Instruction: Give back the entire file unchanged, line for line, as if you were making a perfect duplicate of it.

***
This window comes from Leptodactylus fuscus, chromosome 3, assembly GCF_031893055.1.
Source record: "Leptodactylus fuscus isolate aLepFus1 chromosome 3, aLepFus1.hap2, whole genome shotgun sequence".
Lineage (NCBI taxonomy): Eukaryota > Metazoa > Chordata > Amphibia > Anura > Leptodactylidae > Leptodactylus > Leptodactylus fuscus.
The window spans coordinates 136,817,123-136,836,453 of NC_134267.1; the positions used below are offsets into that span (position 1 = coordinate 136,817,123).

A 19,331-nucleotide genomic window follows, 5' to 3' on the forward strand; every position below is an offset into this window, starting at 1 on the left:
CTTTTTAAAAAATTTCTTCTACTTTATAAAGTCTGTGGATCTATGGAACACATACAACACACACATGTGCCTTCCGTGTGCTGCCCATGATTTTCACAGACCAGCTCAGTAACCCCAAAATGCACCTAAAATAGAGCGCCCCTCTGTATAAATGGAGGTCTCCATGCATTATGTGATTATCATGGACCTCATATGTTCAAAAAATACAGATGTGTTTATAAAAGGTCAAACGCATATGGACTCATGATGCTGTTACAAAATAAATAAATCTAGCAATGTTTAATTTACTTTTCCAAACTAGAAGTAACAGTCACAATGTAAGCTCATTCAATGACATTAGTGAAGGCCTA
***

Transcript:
This window comes from Leptodactylus fuscus, chromosome 3, assembly GCF_031893055.1.
Source record: "Leptodactylus fuscus isolate aLepFus1 chromosome 3, aLepFus1.hap2, whole genome shotgun sequence".
Lineage (NCBI taxonomy): Eukaryota > Metazoa > Chordata > Amphibia > Anura > Leptodactylidae > Leptodactylus > Leptodactylus fuscus.
The window spans coordinates 136,817,123-136,836,453 of NC_134267.1; the positions used below are offsets into that span (position 1 = coordinate 136,817,123).

A 19,331-nucleotide genomic window follows, 5' to 3' on the forward strand; every position below is an offset into this window, starting at 1 on the left:
CTTTTTAAAAAATTTCTTCTACTTTATAAAGTCTGTGGATCTATGGAACACATACAACACACACATGTGCCTTCCGTGTGCTGCCCATGATTTTCACAGACCAGCTCAGTAACCCCAAAATGCACCTAAAATAGAGCGCCCCTCTGTATAAATGGAGGTCTCCATGCATTATGTGATTATCATGGACCTCATATGTTCAAAAAATACAGATGTGTTTATAAAAGGTCAAACGCATATGGACTCATGATGCTGTTACAAAATAAATAAATCTAGCAATGTTTAATTTACTTTTCCAAACTAGAAGTAACAGTCACAATGTAAGCTCATTCAATGACATTAGTGAAGGCCTA